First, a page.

So they made it up did they?

    Charter schools are now the flavour of the month, but again the evidence is illusory.

    You are a self aggrandising liar. You ask for evidence and cast judgment on empirical studies prematurely.

  56. .

    Here is a presentation of empirical evidence antecedant to the Bettinger, Krema and Saaverda paper.

    http://www.powershow.com/view/128b3-OTNkY/How_do_Vouchers_Work_Evidence_from_Colombia_powerpoint_ppt_presentation

    Slides 20-29 are of a model, data issues and empirical evidence.

    In other words, you’re full of shit, numbers.

    Yet you have the temerity to tell others “to crawl back down their holes” for “being glib”.

    The Bettinger, Kremer and Saavedra study doesn’t make a finding based on any measurable data. It puts a hypothesis, just as you do.

    Christ you’re a dishonest shitbag.

    Just fuck off you arseclown.

  57. Alice

    What’s that stink?
    Noname’s here…….

    ROFL

  58. .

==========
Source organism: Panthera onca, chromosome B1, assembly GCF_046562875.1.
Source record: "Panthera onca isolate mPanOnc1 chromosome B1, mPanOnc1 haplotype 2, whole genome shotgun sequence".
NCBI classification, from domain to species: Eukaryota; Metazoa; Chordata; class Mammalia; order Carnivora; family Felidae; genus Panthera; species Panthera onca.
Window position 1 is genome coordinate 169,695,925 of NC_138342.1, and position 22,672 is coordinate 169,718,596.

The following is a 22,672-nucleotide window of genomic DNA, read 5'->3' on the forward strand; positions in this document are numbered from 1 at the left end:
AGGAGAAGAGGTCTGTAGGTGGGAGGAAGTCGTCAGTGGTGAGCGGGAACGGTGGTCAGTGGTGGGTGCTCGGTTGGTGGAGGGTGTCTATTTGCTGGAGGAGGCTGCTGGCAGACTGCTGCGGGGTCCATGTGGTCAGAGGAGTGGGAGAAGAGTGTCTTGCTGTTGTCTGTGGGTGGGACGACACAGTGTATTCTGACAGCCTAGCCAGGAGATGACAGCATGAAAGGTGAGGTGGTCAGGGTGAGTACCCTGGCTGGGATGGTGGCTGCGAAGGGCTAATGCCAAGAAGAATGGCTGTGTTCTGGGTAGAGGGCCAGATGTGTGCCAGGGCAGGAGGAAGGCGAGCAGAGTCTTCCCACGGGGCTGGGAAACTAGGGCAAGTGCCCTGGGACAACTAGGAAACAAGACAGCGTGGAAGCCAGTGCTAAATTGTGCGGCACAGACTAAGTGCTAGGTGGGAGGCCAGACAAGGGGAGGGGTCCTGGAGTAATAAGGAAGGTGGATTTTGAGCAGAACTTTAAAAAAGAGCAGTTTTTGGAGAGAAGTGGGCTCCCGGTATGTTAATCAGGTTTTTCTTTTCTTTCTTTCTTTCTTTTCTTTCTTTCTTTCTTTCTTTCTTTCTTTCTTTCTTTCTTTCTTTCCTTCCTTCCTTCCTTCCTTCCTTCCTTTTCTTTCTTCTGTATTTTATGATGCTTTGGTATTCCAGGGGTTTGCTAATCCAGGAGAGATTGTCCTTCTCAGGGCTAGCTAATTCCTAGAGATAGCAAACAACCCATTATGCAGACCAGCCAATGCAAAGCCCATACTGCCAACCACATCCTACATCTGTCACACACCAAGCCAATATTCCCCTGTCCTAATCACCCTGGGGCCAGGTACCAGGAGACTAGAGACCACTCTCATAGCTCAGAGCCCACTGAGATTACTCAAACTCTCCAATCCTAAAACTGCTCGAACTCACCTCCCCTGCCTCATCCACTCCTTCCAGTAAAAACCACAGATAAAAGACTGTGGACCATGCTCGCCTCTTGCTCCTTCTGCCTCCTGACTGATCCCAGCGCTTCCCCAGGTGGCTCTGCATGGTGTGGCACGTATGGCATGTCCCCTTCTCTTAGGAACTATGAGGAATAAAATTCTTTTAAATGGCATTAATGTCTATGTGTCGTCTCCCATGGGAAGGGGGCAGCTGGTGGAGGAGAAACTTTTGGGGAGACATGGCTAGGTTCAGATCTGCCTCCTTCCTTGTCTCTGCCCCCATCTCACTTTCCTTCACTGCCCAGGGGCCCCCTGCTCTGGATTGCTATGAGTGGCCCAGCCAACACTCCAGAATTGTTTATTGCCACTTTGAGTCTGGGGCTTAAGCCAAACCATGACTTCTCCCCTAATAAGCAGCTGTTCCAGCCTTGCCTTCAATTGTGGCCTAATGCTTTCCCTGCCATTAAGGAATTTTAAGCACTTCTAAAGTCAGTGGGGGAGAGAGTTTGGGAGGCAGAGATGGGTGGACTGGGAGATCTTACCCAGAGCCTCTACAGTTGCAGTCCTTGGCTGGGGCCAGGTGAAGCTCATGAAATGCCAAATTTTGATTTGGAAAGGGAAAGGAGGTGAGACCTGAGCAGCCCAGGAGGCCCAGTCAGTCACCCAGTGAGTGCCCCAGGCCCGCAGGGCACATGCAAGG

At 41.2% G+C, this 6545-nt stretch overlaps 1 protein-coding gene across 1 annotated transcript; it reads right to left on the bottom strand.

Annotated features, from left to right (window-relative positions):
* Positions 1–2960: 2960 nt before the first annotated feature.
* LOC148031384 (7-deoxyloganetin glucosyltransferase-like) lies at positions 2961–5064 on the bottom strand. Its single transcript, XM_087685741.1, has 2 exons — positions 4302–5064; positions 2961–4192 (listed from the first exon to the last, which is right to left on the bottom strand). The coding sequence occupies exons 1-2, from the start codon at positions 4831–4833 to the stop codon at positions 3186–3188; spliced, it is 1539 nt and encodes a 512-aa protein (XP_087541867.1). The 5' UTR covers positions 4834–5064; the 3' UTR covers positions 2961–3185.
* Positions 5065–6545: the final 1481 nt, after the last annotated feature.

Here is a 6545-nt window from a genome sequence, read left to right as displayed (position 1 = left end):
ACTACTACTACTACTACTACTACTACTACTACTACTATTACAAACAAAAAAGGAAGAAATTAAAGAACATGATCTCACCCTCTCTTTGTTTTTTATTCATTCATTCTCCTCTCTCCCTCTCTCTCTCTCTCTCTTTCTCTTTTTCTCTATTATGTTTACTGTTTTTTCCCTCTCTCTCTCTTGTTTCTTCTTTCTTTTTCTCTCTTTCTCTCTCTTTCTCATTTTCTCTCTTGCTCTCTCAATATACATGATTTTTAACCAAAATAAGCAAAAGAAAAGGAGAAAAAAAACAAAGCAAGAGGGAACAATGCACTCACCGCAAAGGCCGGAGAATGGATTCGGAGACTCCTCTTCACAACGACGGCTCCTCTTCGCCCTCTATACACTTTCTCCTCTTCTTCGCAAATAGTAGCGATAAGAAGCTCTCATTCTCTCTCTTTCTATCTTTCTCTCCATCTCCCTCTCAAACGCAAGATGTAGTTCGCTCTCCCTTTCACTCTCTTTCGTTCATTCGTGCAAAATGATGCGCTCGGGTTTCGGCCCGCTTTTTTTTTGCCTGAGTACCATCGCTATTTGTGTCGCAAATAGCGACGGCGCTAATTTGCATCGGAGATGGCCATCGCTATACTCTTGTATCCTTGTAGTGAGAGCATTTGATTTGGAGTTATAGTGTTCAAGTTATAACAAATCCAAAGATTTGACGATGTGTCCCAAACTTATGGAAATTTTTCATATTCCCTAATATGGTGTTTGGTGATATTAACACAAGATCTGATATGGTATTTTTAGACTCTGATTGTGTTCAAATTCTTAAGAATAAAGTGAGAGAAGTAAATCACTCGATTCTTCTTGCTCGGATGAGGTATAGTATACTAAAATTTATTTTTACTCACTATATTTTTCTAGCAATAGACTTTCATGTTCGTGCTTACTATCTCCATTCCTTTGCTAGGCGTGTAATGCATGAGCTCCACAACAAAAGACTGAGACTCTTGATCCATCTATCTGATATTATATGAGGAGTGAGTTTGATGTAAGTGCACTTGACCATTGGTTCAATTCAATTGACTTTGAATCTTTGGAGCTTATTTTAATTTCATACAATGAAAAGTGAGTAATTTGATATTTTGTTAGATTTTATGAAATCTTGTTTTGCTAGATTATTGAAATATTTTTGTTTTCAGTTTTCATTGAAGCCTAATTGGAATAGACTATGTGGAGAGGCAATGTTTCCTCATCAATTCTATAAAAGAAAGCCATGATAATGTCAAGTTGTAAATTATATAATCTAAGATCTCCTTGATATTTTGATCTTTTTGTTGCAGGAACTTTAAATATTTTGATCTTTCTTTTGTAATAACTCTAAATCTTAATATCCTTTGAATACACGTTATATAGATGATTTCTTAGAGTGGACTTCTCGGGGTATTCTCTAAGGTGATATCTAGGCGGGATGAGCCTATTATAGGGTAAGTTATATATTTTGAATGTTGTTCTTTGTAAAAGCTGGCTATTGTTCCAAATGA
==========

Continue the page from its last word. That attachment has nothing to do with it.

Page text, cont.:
You’re a silly old lady Alice with two fake careers.

  59. Alice
    12 Dec 12 at 10:15 pm

    Fuck off, catfish. Pack up your fake backstory and peddle it elsewhere.

  60. Alice

    ha ha no name…..here you are again swearing (as usual) at someone.

    Is there anyone you like here?

    Only two real careers? (more than that Dot – I have also bought and sold real estate in my spare time)
    Some of us know how to run fast to and at work unlike fake econ phd students.

    Anyway get back to abusing 1735099 for your entertainment tonight. Its my bedtime.

  61. Alice

    Oh pardon me but here is sdoggie who has bounded into the attack in defence of the pack mate no name.

    Sdog – maybe its you responsible for the stink. Did you leave a dog dropping in here?

  62. .

    It sure is. If you expect us to believe you were a nurse when you don’t know what the blood brain barrier is, I’m sure you need plenty of rest to build up your property portfolio – on Farmville.

  63. Alice

    Well beats switching from honours undergrad econ student to econ phd from day to day no name.
    Or switching from working to not working but being satisfied with little money while you complete the “phd”

    You are the fake around here.

  64. Alice

    Its you who has the problem with people who have had multiple careers Dot, not anyone else and thats because you arent even old enbough to have had one yet.

  65. Alice

    Anyway – speaking of multiple careers you are keeping me from my book rich kids.